"To assist on the technical side, we’ll have Alyssa Ravenwood in residence to teach mask-making-needed for The Odyssey and then to cap off the cultural exploration. We’re also proud to have Costas Castanis from the Greek National Theatre performing-in both English and Greek-a one-man show based on classical Greek roles he presented at the ancient theatre in Epidarus," Brown said.
Theatre and the Bradley Student
While enjoying a theatrical experience at Bradley, audience members may forget that they’re seeing more than just quality entertainment-it’s also student talent and achievement on display. Brown described Bradley University Theatre as a comprehensive educational theatre program focused on educating theatre artists and their audiences in the intellectual foundations, global traditions, and creative processes of the art of theatre. "The department consists of five full-time faculty, active in both the academy and the professional theatre, and approximately 70 theatre arts majors studying performance, production, or theatre/speech education."
The department presents four to seven mainstage productions each year, plus several additional shows in Lab Theatre, he said. "We primarily serve our students’ educational needs in casting, but we frequently use guest artists to fill special needs. Recently, we had the privilege of having Sam Hardimon join us to play Jim in our production of Big River."
Brown said Bradley is capable of offering students experiences not available at many major research institutions. "First, due to the size and scope of our program, students are able to take leadership roles and actively collaborate with faculty from their first semester in the program. We have students directing and designing sets, costumes, and lights on the Meyer Jacobs stage, as well as opportunities to act and stage manage. We also have a 75-seat Laboratory Theatre that allows students a full range of opportunities to experiment and grow as a theatre artist."
The Theatre Arts program is enhanced by the Iben Lectureship, an endowment that allows Bradley to bring in leading theatre artists of national and international reputation to work with students and share knowledge and experiences. "Recently, we hosted Ed Stern, managing artistic director of the Cincinnati Playhouse, who shared with our students current trends in the regional theatre that will affect their future. And we’re proud to be hosting Mary Zimmerman in February and Costas Castanis in March. The Iben Lectureship also allows us to bring international artists to further our global mission. In past years, we’ve had guests from Russia, Latin American, and Europe," he said.
In addition to the Iben, faculty and students have access to cutting-edge technology with which to experiment, including the Internet2. "This past August, faculty and students from Bradley collaborated with colleagues from the University of Central Florida in a unique performance of Antigone, where actors in both Orlando and Peoria performed together to audiences in both locations utilizing the Internet2 as a performance conduit," Brown explained.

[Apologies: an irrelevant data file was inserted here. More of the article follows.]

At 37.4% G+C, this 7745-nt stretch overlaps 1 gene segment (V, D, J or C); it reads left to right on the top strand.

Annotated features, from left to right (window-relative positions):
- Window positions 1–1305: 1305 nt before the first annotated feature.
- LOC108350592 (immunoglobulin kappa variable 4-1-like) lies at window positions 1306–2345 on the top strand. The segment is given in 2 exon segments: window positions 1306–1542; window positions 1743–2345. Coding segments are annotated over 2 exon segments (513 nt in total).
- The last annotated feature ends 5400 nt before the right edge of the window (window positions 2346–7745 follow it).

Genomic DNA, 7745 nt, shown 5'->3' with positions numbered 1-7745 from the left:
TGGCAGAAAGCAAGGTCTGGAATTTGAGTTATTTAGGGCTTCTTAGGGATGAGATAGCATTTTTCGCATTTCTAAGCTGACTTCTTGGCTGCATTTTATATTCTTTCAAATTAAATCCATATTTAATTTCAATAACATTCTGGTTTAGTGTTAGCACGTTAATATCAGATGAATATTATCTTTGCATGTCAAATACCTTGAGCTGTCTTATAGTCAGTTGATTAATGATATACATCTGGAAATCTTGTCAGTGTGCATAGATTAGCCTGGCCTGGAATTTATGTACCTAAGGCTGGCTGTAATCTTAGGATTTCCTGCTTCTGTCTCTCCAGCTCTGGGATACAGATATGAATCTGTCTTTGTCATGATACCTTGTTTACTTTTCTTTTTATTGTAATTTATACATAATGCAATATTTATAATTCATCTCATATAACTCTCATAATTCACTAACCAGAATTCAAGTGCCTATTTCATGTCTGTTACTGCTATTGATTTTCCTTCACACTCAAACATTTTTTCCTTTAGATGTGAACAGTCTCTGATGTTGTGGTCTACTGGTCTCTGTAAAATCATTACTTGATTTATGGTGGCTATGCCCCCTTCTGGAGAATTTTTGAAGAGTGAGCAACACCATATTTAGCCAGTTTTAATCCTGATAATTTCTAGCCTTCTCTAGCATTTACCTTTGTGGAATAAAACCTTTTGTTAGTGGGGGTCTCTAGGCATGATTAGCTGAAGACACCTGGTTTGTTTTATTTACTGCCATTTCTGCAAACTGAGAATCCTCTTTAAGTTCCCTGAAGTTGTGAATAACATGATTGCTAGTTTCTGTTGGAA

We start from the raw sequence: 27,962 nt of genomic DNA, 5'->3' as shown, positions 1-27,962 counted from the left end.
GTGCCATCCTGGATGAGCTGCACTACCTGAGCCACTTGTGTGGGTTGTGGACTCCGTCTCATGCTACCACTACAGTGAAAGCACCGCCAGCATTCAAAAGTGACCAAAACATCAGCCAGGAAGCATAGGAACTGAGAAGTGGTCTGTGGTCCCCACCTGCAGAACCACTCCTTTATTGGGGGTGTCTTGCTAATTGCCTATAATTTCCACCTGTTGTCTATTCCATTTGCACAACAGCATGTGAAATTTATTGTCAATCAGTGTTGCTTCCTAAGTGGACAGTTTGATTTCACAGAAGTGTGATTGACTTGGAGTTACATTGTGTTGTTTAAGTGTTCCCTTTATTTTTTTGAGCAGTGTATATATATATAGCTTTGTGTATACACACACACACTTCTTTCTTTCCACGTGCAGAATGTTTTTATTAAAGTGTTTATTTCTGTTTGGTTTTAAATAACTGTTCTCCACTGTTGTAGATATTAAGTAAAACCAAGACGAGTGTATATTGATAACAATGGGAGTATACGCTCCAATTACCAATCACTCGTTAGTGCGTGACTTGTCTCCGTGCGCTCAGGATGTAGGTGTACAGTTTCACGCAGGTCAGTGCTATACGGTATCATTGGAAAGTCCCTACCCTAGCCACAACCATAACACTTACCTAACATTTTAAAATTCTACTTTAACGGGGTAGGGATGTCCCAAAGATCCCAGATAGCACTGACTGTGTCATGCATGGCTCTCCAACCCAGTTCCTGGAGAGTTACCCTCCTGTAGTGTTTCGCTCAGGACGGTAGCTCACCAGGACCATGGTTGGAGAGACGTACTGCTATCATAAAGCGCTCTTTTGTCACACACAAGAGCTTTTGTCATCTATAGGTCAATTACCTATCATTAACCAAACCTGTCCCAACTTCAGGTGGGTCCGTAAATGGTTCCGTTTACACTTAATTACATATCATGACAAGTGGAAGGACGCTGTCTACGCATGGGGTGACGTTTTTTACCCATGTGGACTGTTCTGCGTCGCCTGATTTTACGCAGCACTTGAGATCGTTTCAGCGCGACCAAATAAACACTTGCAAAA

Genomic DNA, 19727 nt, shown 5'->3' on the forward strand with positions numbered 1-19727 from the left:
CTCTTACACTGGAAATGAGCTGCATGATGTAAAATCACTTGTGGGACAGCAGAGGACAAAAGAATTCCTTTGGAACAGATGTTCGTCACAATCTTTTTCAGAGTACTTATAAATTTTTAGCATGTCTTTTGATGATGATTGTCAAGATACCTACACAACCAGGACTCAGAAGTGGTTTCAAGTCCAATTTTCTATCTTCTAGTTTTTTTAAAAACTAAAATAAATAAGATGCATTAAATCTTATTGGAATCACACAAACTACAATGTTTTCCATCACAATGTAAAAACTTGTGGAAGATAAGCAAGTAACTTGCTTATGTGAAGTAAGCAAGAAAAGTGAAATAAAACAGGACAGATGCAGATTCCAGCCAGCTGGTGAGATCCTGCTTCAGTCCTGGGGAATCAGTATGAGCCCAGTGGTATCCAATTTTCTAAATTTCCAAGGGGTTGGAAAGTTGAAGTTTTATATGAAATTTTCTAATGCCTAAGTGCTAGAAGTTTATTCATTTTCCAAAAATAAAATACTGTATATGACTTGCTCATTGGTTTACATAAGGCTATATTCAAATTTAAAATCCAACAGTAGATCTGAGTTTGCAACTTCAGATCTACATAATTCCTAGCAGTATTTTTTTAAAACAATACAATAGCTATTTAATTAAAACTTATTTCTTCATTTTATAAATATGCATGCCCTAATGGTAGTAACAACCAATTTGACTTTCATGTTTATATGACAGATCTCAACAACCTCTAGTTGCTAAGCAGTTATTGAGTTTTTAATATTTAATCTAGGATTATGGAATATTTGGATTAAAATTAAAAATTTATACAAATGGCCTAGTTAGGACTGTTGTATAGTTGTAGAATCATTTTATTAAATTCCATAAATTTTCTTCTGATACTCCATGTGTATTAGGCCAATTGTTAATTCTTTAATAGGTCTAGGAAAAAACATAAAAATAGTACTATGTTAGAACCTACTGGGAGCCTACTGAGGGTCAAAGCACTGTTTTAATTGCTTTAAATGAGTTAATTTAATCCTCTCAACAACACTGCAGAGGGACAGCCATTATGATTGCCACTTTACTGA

"In essence," he continued, "what Bradley University Theatre has to offer our students are opportunities to learn, lead, explore the world, experiment with technology, and grow as a theatre artist."
Indeed, he said the students have been the best part about staging The Season of Great Novels. "We’ve seen them get excited about creating dynamic theatre based on titles our audience is very familiar with. Because of that familiarity, our challenge is to not live behind those titles, but to bring those stories to life in a dynamic, theatrical, and enjoyable way."
In addition to the exceptional 2003-2004 season, the Bradley Theatre Department also hosts a fall and spring film seminar this season. "The department teaches film study courses at Bradley, and to augment the program, this year we started offering a series of film seminars taught by Jim Langley. In the fall we watched and discussed To Kill a Mockingbird, Frankenstein, and Gone With the Wind. This spring we present Moby Dick, From Here to Eternity, and The Godfather. All of these films were chosen to keep in the theme of the Great Novels," he said.
Only halfway through this season, it’s not too early to think about next season’s lineup, and Brown said it again will be something to talk about. "Next year is the 25th anniversary of the Hartmann Center for the Performing Arts, and we’re planning a wonderful celebration. While I can’t reveal any specific details yet, it includes some very special guests and lots of exciting theatre."
Tickets for The Odyssey cost $12 for adults, $10 for seniors and Bradley faculty and staff, and $5 for students. For more information, call 677-2650. AA!